5 Costs of Trading in Overseas Markets

Business Insights

Trading in overseas markets is critical for small and large businesses who want to expand and are ready to benefit from trading overseas. Below we look at 5 costs of trading in overseas markets, so you can have a better idea of the charges involved for your business.

Sales Agents and Distributors

If you aren’t going to trade overseas yourself, it is worth investing in an overseas sales agent. They will then represent your company overseas, ensuring any laws and legal requirements are adhered to when arranging sales for goods. Whilst they will take a commission from the goods they sell, it is good to have a person act on your behalf who knows the marketplace and may already have connections. Distributors do a similar job and will take full responsibility for your products once overseas. You can find more information about working with agents in overseas markets here.


When looking to export your own goods overseas, you must know the market and ensure that your packaging and labelling complies with any regulations set out by the government or local offices. An error in packaging or labelling could be costly and could lead to your product being sent back. A simple and easy mistake to make is a mislabelled item. This is the biggest reason for delays when sending products overseas and these items can be sent back or even destroyed. Before sending anything overseas, check out this handy guide to ensure your products make it out safely and legally.


Another big cost of trading overseas is transportation costs. You need to find a freight company that will export goods for you. There are several different ways that companies export their goods to other countries:

  • Air - this is the swiftest and safest method, especially for long-distance. Due to this, air transportation is by far the most expensive. Extra charges include fuel, currency surcharges, transport needed to take items to airport and receive items at the other end, and airport tax.

  • Road - this method is still safe and can be tracked. Many services offer next day delivery for companies too (depending on location), if you need your goods delivered in a timely manner. There are many downsides to this method though, such as borders, risk of breakdown, and petrol/diesel charges. Bear in mind how far your goods need to travel, as it can be costly sending goods via road further than the EU.

  • Sea - when sending products further afield, shipping freight is the best and most affordable option. You can also ship large goods and more quantity on a ship. The downsides are difficulty in tracking, poor weather may delay shipment, you must pay port taxes, and insurance costs are pricey.

  • Rail - sending by rail is a great way to send bulk goods if the required destination can be reached this way. Many companies offer this service, meaning competitive rates and quick deliveries. This method is perhaps the most environmentally friendly. Some downsides include track maintenance, breakdowns and cost of pick-up from the railway station to required warehouse destination.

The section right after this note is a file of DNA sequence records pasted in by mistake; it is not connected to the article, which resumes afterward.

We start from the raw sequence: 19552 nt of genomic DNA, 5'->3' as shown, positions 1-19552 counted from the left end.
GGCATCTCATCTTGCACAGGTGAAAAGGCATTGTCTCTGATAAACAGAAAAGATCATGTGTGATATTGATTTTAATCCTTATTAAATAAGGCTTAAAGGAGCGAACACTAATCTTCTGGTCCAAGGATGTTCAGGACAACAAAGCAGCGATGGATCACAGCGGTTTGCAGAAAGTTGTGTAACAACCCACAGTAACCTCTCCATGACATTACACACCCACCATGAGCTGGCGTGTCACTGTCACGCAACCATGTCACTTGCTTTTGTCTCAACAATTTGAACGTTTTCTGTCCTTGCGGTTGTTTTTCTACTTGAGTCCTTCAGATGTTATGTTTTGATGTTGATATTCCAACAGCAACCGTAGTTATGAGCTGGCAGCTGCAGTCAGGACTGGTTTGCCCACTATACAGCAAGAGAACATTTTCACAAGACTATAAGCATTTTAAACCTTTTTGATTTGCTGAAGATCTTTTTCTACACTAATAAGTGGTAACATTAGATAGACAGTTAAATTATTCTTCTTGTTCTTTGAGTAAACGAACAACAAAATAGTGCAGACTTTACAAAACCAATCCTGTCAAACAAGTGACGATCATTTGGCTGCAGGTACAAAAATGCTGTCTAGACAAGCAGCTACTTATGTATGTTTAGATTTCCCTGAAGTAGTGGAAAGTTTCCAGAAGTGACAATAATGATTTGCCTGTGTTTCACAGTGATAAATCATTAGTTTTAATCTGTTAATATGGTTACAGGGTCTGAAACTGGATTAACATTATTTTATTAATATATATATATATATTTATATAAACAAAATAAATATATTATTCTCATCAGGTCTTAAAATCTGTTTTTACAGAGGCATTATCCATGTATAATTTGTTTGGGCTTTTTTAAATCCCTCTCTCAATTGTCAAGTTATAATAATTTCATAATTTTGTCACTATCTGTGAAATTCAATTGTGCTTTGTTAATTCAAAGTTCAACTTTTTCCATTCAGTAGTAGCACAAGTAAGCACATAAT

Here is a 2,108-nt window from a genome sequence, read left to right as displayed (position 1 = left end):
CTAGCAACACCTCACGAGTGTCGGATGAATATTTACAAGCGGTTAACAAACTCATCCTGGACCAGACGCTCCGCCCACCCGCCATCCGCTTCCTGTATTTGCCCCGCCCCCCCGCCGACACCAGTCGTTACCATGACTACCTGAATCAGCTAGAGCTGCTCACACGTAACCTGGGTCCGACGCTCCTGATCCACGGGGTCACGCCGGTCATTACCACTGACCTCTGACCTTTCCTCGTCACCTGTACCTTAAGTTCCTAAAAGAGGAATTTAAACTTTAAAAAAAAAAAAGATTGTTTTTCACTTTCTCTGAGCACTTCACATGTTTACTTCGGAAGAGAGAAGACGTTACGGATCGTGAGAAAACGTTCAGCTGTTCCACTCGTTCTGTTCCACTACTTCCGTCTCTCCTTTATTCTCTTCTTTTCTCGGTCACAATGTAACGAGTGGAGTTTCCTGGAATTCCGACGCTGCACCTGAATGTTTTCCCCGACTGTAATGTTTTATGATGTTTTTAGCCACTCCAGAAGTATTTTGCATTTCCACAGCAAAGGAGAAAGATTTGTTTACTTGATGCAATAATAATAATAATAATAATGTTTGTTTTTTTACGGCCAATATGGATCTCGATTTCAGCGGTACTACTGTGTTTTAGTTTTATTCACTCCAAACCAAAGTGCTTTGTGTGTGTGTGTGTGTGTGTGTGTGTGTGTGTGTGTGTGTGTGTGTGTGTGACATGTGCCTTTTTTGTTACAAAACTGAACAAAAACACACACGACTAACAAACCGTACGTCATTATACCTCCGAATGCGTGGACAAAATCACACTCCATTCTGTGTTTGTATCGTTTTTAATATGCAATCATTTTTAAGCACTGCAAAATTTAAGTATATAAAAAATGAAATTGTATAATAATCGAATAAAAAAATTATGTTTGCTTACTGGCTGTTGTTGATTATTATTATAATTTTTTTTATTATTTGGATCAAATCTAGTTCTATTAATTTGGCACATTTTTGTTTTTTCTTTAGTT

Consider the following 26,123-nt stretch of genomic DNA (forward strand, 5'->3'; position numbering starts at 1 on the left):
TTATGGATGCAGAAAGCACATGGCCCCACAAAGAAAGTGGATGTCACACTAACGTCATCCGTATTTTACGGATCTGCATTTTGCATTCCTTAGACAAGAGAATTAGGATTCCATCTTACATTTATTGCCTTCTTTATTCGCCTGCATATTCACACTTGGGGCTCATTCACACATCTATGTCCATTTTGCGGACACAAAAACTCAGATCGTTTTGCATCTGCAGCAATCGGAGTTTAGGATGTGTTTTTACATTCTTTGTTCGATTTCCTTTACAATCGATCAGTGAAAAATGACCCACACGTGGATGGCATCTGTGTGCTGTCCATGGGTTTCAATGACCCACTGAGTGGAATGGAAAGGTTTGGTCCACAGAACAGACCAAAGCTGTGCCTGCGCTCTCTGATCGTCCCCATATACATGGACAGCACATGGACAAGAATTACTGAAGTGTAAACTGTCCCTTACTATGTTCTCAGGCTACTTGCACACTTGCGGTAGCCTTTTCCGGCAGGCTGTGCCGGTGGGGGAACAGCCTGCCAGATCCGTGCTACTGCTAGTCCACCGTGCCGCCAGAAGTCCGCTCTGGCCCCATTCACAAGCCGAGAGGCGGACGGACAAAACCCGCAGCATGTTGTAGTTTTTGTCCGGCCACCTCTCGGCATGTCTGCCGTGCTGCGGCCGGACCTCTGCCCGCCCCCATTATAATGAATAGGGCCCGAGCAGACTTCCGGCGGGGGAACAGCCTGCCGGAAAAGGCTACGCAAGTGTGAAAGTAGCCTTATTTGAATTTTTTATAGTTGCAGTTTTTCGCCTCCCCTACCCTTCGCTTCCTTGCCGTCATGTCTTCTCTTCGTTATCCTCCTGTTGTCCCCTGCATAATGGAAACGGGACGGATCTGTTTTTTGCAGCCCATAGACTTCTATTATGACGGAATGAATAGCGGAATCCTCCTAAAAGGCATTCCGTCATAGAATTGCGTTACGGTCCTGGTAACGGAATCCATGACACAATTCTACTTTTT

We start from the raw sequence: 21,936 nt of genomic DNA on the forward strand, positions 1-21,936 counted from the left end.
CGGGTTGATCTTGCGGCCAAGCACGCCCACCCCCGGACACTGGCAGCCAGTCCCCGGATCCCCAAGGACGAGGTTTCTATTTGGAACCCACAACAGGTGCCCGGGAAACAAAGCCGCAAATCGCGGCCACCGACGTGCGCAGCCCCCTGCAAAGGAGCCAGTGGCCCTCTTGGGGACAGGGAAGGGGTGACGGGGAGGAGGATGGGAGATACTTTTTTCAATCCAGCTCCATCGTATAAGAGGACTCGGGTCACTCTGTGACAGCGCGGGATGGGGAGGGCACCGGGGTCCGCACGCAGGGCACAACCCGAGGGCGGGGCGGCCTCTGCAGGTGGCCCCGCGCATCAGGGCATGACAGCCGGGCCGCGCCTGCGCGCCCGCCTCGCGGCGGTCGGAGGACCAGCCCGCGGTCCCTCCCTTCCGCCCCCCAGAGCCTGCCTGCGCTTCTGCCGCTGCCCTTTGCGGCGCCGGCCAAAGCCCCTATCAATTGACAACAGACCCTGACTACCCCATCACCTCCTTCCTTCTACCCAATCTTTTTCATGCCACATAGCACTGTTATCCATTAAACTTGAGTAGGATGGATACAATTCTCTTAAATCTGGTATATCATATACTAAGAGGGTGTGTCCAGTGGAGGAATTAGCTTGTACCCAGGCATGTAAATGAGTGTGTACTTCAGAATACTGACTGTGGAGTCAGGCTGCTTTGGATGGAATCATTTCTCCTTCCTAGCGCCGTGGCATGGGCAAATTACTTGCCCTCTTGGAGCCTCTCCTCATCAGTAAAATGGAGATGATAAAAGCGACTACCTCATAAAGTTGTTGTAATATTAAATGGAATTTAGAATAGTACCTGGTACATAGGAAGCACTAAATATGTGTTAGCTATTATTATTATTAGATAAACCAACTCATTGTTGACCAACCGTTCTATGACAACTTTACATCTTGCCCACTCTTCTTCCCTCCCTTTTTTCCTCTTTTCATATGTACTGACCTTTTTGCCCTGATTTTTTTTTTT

When choosing which transportation system will work for your goods, consider how fast you need the products overseas, the value of the products, your budget, and the size/weight of goods.


Inspection is required by many countries and this usually must be verified by an independent company. This varies depending on the country overseas you are looking to trade with, therefore it is important to check online for any inspection charges and services available in this country. It is worth finding a great inspection service that can check your product before shipping and after arrival.

Import Duty

One of the most common costs of trading overseas is import duty. Import duty is essentially VAT, which is calculated on the cost of a product, e.g. transport, insurance, commission and packaging. You may need to gain a special import license for your business when looking to import certain products or goods. If you are looking to transport goods into a non-EU country, you must also have an EORI number.

Businesses in the UK will need an EORI number as of 1/1/2021 and you can apply via the government website. For more information on the changes in UK import duty, Goodman Jones can help. Goodman Jones are accountants and tax consultants who aim to advise businesses about importing into and out of the UK. Their blog contains helpful and professional advice on many questions facing UK businesses at present. Their blog can be found at https://www.goodmanjones.com/blog/.

Overseas trade has several benefits for even small businesses, such as less competition, increased revenue and the opportunity to sell surplus goods that aren’t getting sold in the UK market. Once you can calculate the costs of trading overseas, you can see how worthwhile this is for your business.